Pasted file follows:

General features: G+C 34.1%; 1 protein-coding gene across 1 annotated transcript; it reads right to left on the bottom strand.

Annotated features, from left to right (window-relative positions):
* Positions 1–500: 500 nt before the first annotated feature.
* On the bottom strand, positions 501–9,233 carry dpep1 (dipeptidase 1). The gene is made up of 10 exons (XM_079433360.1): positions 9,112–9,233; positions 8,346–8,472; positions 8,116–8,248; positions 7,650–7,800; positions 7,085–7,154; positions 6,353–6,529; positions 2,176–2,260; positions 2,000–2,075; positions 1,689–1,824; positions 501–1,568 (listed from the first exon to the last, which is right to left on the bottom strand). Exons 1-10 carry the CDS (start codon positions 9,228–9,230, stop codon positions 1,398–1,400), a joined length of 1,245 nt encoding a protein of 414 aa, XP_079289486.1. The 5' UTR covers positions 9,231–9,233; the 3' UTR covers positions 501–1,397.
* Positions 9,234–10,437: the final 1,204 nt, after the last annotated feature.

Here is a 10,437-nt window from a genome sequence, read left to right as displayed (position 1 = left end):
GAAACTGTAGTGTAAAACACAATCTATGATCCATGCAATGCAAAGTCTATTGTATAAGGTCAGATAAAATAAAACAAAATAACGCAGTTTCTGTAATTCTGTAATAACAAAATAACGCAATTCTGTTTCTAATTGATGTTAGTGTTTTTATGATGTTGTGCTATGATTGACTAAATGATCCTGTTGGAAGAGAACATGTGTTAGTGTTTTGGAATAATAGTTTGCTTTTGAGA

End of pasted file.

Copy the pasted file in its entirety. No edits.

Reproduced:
General features: G+C 34.1%; 1 protein-coding gene across 1 annotated transcript; it reads right to left on the bottom strand.

Annotated features, from left to right (window-relative positions):
* Positions 1–500: 500 nt before the first annotated feature.
* On the bottom strand, positions 501–9,233 carry dpep1 (dipeptidase 1). The gene is made up of 10 exons (XM_079433360.1): positions 9,112–9,233; positions 8,346–8,472; positions 8,116–8,248; positions 7,650–7,800; positions 7,085–7,154; positions 6,353–6,529; positions 2,176–2,260; positions 2,000–2,075; positions 1,689–1,824; positions 501–1,568 (listed from the first exon to the last, which is right to left on the bottom strand). Exons 1-10 carry the CDS (start codon positions 9,228–9,230, stop codon positions 1,398–1,400), a joined length of 1,245 nt encoding a protein of 414 aa, XP_079289486.1. The 5' UTR covers positions 9,231–9,233; the 3' UTR covers positions 501–1,397.
* Positions 9,234–10,437: the final 1,204 nt, after the last annotated feature.

Here is a 10,437-nt window from a genome sequence, read left to right as displayed (position 1 = left end):
GAAACTGTAGTGTAAAACACAATCTATGATCCATGCAATGCAAAGTCTATTGTATAAGGTCAGATAAAATAAAACAAAATAACGCAGTTTCTGTAATTCTGTAATAACAAAATAACGCAATTCTGTTTCTAATTGATGTTAGTGTTTTTATGATGTTGTGCTATGATTGACTAAATGATCCTGTTGGAAGAGAACATGTGTTAGTGTTTTGGAATAATAGTTTGCTTTTGAGA